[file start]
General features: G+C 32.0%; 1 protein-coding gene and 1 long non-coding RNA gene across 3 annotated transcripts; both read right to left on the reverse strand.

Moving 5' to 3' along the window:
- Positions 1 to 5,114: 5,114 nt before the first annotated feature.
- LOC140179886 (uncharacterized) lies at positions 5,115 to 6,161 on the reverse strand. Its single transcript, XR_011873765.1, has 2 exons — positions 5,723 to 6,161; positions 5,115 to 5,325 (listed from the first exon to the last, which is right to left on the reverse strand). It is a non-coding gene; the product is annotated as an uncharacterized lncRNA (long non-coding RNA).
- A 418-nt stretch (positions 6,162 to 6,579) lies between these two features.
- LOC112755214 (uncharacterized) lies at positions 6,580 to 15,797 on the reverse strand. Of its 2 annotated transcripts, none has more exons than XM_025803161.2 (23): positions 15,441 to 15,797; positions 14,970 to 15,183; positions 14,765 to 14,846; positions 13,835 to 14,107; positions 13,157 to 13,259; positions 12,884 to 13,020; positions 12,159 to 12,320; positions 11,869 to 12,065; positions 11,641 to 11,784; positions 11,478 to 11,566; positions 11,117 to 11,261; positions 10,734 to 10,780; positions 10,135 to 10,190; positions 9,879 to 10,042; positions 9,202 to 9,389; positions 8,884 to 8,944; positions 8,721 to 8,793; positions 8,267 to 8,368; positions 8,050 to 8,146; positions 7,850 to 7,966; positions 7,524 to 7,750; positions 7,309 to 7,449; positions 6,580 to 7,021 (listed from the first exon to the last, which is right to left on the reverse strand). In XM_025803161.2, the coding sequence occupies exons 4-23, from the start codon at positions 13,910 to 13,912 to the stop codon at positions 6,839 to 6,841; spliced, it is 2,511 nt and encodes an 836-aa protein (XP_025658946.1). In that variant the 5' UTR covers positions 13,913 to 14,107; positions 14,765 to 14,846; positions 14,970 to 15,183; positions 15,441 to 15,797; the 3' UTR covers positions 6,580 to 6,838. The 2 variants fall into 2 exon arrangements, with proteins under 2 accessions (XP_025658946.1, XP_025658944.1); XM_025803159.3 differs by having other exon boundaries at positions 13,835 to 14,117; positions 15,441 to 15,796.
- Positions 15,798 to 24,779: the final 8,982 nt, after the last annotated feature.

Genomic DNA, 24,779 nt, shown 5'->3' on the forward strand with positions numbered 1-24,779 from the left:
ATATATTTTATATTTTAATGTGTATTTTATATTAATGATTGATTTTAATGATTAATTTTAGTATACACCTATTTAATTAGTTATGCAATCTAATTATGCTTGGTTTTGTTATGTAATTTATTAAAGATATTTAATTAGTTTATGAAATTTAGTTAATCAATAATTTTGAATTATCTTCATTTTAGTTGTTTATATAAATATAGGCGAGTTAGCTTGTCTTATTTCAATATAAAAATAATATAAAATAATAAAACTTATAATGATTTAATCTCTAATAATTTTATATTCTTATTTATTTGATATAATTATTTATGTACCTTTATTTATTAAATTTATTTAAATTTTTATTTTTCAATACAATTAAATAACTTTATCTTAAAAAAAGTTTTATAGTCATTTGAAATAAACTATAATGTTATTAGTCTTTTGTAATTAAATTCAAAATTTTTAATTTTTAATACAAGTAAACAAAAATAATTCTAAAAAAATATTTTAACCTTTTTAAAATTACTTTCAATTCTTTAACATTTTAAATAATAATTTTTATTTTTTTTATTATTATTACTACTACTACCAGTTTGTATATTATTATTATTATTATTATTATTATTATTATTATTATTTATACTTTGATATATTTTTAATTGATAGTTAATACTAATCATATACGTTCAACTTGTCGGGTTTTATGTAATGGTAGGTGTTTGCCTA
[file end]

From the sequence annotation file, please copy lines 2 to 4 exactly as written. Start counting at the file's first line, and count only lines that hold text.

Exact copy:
Moving 5' to 3' along the window:
- Positions 1 to 5,114: 5,114 nt before the first annotated feature.
- LOC140179886 (uncharacterized) lies at positions 5,115 to 6,161 on the reverse strand. Its single transcript, XR_011873765.1, has 2 exons — positions 5,723 to 6,161; positions 5,115 to 5,325 (listed from the first exon to the last, which is right to left on the reverse strand). It is a non-coding gene; the product is annotated as an uncharacterized lncRNA (long non-coding RNA).